Dealing a serious blow to President Donald Trump’s agenda, the U.S. Senate early Friday rejected a measure to repeal parts of former president Barack Obama’s health care law after a night of high suspense in the American capitol.
Unable to pass even a so-called “skinny repeal,” it was unclear if Senate Republicans could advance any health bill despite seven years of promises to repeal “Obamacare.”
A key vote to defeat the measure was cast by Republican Arizona Sen. John McCain, who returned to the Senate this week after receiving a diagnosis of brain cancer. In an impassioned speech the day he returned, McCain had called for bipartisanship on major issues of national concern, and a return to the “regular order” of legislating by committee.
Three Republicans joined with all Democrats to reject the amendment, which would have repealed a mandate that most individuals get health insurance and suspended a requirement that large companies provide coverage to their employees. It would have also delayed a tax on medical devices and denied funding to Planned Parenthood for a year.
The final vote was 49-51. Republicans Lisa Murkowski of Alaska and Susan Collins of Maine, principled hold outs from the very beginning of the process, joined McCain in voting to reject the measure.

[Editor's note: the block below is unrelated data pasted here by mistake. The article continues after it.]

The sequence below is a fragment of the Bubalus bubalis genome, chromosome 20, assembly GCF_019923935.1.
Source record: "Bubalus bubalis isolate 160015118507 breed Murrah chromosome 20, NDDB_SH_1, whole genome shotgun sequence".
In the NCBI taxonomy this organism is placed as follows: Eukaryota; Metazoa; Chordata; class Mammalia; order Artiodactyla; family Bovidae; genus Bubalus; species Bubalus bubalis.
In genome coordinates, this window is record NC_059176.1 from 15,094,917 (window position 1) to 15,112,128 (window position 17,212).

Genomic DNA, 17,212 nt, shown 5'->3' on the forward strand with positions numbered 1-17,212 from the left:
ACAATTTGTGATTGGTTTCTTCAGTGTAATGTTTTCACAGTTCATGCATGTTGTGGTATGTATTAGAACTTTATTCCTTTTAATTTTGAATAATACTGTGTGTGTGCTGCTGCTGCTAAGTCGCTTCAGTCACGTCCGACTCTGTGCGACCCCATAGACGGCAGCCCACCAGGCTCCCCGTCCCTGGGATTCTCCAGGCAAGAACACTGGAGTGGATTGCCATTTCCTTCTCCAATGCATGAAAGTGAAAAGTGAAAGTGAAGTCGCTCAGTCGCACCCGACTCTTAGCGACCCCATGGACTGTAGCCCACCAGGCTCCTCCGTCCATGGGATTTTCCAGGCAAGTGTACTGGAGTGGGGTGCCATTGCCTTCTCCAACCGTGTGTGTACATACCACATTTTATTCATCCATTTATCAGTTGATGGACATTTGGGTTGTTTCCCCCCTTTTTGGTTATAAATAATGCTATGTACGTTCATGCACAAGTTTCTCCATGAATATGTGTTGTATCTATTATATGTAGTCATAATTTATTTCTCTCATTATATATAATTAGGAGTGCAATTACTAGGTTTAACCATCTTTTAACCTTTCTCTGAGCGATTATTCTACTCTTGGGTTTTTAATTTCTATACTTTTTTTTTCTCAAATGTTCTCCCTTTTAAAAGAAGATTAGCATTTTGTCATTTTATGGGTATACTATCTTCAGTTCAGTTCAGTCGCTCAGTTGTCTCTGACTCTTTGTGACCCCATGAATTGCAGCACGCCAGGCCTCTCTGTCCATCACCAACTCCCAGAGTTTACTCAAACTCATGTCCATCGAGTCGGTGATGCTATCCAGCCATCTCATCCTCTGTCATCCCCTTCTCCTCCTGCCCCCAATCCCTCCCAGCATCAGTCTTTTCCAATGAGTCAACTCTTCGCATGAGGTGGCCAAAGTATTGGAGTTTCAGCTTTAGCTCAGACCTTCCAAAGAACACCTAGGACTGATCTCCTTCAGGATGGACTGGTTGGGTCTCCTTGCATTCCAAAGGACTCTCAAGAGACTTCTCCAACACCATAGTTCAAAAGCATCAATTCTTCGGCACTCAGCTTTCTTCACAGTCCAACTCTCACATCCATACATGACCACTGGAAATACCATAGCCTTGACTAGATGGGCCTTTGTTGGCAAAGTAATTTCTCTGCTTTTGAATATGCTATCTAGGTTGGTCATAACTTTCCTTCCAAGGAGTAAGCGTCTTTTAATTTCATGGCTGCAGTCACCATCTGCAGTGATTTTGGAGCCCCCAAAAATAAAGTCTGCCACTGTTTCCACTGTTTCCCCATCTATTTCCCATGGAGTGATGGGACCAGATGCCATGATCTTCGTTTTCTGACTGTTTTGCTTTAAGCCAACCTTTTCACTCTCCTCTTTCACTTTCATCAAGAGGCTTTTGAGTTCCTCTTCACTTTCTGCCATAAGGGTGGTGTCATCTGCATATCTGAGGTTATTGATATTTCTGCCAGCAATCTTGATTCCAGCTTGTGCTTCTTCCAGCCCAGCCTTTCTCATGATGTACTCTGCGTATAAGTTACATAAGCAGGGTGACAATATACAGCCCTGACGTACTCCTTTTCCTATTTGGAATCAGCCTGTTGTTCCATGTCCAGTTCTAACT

The amendment was a last resort for Senate Republicans to pass something — anything — to trigger negotiations with the House.
“This is clearly a disappointing moment,” said Senate majority leader Mitch McConnell of Kentucky. He put the health care bill on hold.
Buoyed by a signal from House apeaker Paul Ryan, McConnell had introduced a pared-down health care bill late Thursday that he hoped would keep alive Republican ambitions to repeal “Obamacare.”
“It’s time to turn the page,” said Senate minority leader Charles Schumer of New York. “We are not celebrating. We are relieved.”
McConnell had called his measure the Health Care Freedom Act. It was not intended to become law, but to open a path for a House-Senate conference committee to try to work out comprehensive legislation Congress could pass and send to Trump.
The measure would have repealed the unpopular Affordable Care Act requiring most people to have health insurance or risk a fine from the IRS. A similar requirement on larger employers would be suspended for eight years.
Additionally it would have denied funding to Planned Parenthood for a year, and suspended for three years a tax on medical device manufacturers. States could seek waivers from consumer protections in the Obama-era law, and individuals could increase the amount they contribute to tax-sheltered health savings accounts for medical expenses